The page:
Daily Prelims Notes 29 March 2021
- March 29, 2021
- Posted by: OptimizeIAS Team
- Category: DPN
Daily Prelims Notes
29 March 2021
Table Of Contents
- FREE MOVEMENT REGIME
- PUBLIC ACCOUNTS COMMITTEE
- COMPOSITE WATER MANAGEMENT INDEX
- JUDICIAL REVIEW
- PRESIDENTIAL ASSENT
- ULPIN SCHEME
- AVIAN INFLUENZA
Subject: Internal Security
Context: In halls, safehouses, Myanmar nationals pray India does not send them back: ‘will be killed’.
Free movement regime (FMR)
- The formation of Myanmar as a separate State in 1935 and decolonisation of the sub-continent in 1947 divided ethnic communities living along the Indo-Myanmar border.
- These communities, particularly Nagas, found the newly created boundary to be inconsistent with the traditional limits of the region they inhabited. And they felt a deep sense of insecurity because they became relegated to the status of ethnic minorities on both sides of the border.
- To address their concerns and enable greater interaction among them, the Indian and Myanmarese governments established the Free Movement Regime (FMR), which allowed Nagas to travel 16 kilometres across the border on either side without any visa requirements.
- Both countries are intend to put common system in place to append India’s concerns.
Why FMP is causing issues now?
- Free movement regime is being misused by militants and trans-border criminals who smuggle weapons, contraband goods and fake Indian currency notes.
- Taking advantage of the free-movement regime, occasionally they enter India, commit crimes and escape to their relatively safer hideouts.
Subject : Polity
Context : Amid the hectic campaigning in West Bengal, Congress leader AdhirRanjan Chowdhury made a dash to Delhi on Friday to chair a meeting of the Public Accounts Committee.
- The committee was first mentioned in the Montagu and Chelmsford Reforms or the Government of India Act 1919 but it came into existence only in 1921.
- It examines the annual audit reports and is responsible for mainly taking care of public expenditure to check for any kind of fraud, mal-functioning, waste, or extravagance in the funds utilized in the government projects that are being undertaken.
Members of the Public Accounts Committee (PAC)
- The committee comprises 22 members. 15 from the Lok Sabha (or the Lower House) and 7 from the Rajya Sabha (or the Upper House).
- He or She cannot be a minister in the Cabinet.
- The members are elected from the members of the Parliament by conducting an election by Proportional Representation by means of the Single Transferable Voting System (PRSTV).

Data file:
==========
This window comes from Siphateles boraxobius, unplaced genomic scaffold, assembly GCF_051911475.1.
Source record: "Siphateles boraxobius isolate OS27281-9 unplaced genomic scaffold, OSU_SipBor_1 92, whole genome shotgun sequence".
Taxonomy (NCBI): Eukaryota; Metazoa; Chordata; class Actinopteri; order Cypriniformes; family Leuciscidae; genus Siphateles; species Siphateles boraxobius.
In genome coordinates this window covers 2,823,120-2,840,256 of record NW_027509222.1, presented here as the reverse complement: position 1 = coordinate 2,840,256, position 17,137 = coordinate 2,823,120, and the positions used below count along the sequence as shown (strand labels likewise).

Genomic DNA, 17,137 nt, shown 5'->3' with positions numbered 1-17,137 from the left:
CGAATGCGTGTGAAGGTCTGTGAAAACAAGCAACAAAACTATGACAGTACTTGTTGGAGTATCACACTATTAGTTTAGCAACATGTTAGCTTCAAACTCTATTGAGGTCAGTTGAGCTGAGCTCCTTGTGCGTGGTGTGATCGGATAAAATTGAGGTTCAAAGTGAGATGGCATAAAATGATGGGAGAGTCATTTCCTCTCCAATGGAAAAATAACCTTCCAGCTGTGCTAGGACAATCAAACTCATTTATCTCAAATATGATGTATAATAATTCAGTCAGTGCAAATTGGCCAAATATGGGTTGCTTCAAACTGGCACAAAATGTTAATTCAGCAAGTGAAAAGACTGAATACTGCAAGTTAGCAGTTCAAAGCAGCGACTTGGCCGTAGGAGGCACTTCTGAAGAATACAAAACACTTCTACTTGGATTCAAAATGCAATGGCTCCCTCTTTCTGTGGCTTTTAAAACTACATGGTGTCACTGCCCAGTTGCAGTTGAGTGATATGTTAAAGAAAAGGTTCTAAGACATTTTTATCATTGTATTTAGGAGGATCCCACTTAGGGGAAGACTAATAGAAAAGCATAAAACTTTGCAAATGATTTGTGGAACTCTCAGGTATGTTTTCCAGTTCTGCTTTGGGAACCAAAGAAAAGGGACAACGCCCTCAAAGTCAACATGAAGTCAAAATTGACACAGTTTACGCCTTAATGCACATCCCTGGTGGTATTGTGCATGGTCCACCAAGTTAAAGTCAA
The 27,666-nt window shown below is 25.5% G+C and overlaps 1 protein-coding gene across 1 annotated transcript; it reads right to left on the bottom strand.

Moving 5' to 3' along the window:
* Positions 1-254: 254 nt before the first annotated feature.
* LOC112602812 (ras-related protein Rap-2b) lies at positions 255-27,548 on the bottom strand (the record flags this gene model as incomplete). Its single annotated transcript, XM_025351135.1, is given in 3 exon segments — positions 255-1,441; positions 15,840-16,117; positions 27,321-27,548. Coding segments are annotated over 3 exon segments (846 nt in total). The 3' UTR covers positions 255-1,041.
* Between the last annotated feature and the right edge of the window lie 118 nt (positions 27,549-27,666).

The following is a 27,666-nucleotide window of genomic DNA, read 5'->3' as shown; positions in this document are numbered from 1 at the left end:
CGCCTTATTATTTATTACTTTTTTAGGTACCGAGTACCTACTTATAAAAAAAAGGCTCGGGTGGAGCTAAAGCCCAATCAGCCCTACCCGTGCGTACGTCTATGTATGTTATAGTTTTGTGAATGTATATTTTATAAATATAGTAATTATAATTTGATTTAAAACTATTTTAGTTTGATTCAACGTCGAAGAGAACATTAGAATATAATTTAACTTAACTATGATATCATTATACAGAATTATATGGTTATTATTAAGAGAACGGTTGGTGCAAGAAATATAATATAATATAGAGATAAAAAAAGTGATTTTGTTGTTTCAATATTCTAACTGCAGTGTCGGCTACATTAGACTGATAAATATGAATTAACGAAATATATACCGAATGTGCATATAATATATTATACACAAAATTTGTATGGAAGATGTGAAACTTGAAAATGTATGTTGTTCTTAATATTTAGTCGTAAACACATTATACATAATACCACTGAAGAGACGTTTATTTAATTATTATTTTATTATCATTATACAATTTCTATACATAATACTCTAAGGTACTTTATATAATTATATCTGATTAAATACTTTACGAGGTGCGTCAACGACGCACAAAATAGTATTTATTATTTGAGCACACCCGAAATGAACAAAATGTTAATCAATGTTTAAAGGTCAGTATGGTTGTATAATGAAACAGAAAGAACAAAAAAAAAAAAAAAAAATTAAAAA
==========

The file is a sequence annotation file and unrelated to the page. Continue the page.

- Every member elected by the Parliament holds office for a year after which fresh elections take place and a new set of committee members are elected.
Chairperson of the Public Accounts Committee
- The Speaker of the Lok Sabha elects the Chairperson of the Public Accounts Committee from amongst its members.
- Though initially, the Chairperson used to be appointed from the ruling party it was later decided to appoint the chairperson from the opposition party invariably.
Functions of the Public Accounts Committee
- Examines the financial accounts and the appropriation accounts of the Central Government which is made by the Lok Sabha.
- Scrutinizes audit reports made by the Comptroller and Auditor General (CAG) of India to make sure it is justified and no fraud or mistakes have been made. It also ensures that the money used is legally available and also conforms to the cause it’s needed for, to avoid extravagance and wastage.
- Examines accounts of State Corporations, Trading Concerns, and Manufacturing Products.
- Examines the accounts of Autonomous and Semi-Autonomous Bodies.
- It keeps check of any money spent on any service availed or utilized in the year and makes a thorough report of it.
- The CAG is responsible for assisting the PAC throughout the year through all its activities.
Subject : International Organisations
Context : “For the rural poor, rice and wheat were aspirational foods. An expanded public distribution system has provided them access to these maheenanaaj (fine grains), which is distinguished from motaanaaj (coarse grains),” says Meera Mishra, Country Programme Officer for the International Fund for Agricultural Development (IFAD).
International Fund for Agricultural Development (IFAD)
- It was Set up in 1977.
- It is 13th specialised agency of the United Nations.
- India is a founder member of IFAD and a key contributor among the member countries.
- IFAD works towards removing poverty and hunger in rural areas all over the world, especially in developing countries.
- Its goal is to empower poor rural men and women in developing countries to achieve higher incomes and improved food security.
- IFAD is managed by the two main governing bodies i.e. the Governing Council and the Executive Board.
- The Governing Council is the highest decision-making body of IFAD.
Subject : National Report
Context : As per the Composite Water Management Index of Niti Aayog (2019), 75% households in India do not have access to drinking water on their premises, and India ranks 120th amongst 122 countries in the water quality index.
- The Composite Water Management Index report is a step in a direction that aims to create awareness among people and governments about the realities of water crisis in the country.
- CWMI aims to enable effective water management in Indian states in the face of this growing crisis.
- The index would provide useful information for the states and concerned Central ministries and departments enabling them to formulate and implement suitable strategies for better management of water resources.
- NITI Aayog has ranked all states in the index on the composite water management, comprising 9 broad sectors with 28 different indicators covering various aspects of ground water, restoration of water bodies, irrigation, farm practices, drinking water, policy and governance.
Subject : Polity